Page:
Review from Basic Heredity

So how do the genes described in Table 1 (found here) interact to produce varied phenotypes of dogs? Let’s start with a review from the Basic Heredity unit.

Four cartoon dogs, one with short black fur, one with short brown fur, one with long black fur, and one with long brown fur.
Figure 3: Two separate genes control fur length (black/brown) and fur color (black/brown) in dogs. These act independently, so a dog may have short and black fur, short and brown fur, long and black fur, or long and brown fur.

Test Your Understanding

Remember, the Law of Independent Assortment states that inheritance of alleles from one gene is independent of inheritance of alleles from another. For example, two different genes affect coat length and black/brown coat color: a dog may have long and black, long and brown, short and black, or short and brown fur (Figure 3). A dog that is heterozygous for both genes (dihybrid genotype) will likely have short, black fur.

A Weimaraner dog standing on gravel
Figure 4.2 A Weimaraner appears silvery-brown, with genotype bbdd. This color is sometimes called “Isabella” by breeders.
A blue greyhound lying in the grass
Figure 4.1 A greyhound with genotype B_dd appears silvery gray, a color that is sometimes called “blue” by breeders.

If multiple genes affect the same phenotype, like the fur color loci shown in Table 1, things get more complicated. Those genes can interact in multiple ways. Some pairs of genes still produce distinct phenotypes in patterns that obey the laws of independent assortment. For example, the B locus determines whether a dog produces a black pigment or a brown pigment; black is dominant to brown. The D locus determines the saturation of color: dogs with a homozygous recessive genotype (dd) have “dilute” or lightened pigmentation compared to the dominant phenotypes. A black (B_) and dilute (dd) dog appears silvery blue-gray in color like the greyhound shown in Figure 4.1, and a brown (bb) and dilute (dd) dog appears silvery brown like the Weimaraner shown in in Figure 4.2. Black and brown dogs with the dominant D allele (D_) are darker.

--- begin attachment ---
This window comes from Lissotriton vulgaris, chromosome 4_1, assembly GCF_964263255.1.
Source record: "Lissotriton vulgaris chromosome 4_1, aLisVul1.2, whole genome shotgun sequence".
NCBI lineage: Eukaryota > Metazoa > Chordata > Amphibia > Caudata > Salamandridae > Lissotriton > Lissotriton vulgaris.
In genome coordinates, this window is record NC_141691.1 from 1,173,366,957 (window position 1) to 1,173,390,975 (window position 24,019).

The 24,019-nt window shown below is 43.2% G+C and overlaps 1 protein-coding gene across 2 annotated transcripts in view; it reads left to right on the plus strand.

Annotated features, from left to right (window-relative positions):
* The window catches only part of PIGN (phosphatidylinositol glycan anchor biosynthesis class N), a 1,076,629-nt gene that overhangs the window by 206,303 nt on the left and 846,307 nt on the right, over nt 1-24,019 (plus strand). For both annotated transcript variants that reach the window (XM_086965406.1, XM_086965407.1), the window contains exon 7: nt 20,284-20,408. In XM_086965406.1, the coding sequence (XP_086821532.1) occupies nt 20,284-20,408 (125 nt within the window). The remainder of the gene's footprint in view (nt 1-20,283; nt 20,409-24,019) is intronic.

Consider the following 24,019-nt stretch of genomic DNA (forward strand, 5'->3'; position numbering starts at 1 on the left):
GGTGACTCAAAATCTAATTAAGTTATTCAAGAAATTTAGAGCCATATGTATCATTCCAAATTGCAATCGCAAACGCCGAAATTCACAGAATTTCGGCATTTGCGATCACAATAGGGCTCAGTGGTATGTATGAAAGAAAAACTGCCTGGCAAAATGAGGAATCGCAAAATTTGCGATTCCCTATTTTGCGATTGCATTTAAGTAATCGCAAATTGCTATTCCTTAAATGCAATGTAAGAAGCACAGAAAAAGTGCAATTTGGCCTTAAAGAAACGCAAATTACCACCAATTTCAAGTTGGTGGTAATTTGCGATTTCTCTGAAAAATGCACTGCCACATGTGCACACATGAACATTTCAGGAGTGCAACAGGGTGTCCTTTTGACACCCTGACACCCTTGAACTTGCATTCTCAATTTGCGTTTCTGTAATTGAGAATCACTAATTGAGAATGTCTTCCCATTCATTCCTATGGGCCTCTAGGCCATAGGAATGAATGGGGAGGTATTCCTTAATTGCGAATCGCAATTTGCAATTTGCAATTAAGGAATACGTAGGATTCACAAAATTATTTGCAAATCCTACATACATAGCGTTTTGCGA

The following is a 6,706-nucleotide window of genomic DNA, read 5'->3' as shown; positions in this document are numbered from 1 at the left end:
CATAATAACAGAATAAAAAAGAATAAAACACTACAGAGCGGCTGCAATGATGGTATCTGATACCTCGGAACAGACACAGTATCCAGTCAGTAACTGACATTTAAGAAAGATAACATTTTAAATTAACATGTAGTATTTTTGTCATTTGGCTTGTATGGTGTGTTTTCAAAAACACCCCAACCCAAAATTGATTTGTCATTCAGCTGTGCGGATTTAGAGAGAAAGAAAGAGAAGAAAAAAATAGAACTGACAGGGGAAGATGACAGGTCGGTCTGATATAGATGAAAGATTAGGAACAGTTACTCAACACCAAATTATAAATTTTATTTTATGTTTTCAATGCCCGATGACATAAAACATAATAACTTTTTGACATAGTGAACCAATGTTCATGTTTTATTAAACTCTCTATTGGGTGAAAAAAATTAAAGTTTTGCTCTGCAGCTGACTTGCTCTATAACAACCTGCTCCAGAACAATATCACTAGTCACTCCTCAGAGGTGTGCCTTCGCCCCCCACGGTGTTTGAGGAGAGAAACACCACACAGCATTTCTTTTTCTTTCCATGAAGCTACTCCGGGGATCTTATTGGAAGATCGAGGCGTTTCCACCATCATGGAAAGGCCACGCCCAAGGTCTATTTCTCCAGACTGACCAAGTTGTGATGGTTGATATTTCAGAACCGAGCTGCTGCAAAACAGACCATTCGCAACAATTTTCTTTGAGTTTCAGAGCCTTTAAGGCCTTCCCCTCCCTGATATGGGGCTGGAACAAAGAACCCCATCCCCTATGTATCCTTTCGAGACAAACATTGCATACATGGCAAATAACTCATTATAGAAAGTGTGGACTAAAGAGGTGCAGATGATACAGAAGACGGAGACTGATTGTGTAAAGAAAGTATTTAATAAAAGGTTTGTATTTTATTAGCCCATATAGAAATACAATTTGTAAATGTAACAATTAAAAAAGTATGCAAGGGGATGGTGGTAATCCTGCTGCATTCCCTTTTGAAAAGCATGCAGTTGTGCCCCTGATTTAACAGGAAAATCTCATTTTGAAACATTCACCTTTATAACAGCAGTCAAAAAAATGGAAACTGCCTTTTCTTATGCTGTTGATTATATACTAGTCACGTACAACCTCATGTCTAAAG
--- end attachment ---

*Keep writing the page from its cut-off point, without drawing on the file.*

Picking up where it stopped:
Test Your Understanding

Whether or not a dog is dilute does not affect whether the dog is black or brown. Because the B and D genes act independent of one another and independently assort, a dihybrid cross gives the expected offspring ratio for a dihybrid cross with independent assortment: 9 Black (black and undilute): 3 silver (black and dilute): 3 brown (brown and undilute): 1 silvery brown. This is shown in Figure 5, with a 4×4 Punnett square that shows all 16 possible offspring and their phenotypic class.

Test Your Understanding

Figure 5 A Dihybrid cross gives a 9:3:3:1 phenotypic offspring ratio. For a dihybrid cross involving the B and D loci, this gives a ratio of 9 black : 3 silver : 3 brown : 1 silvery brown.

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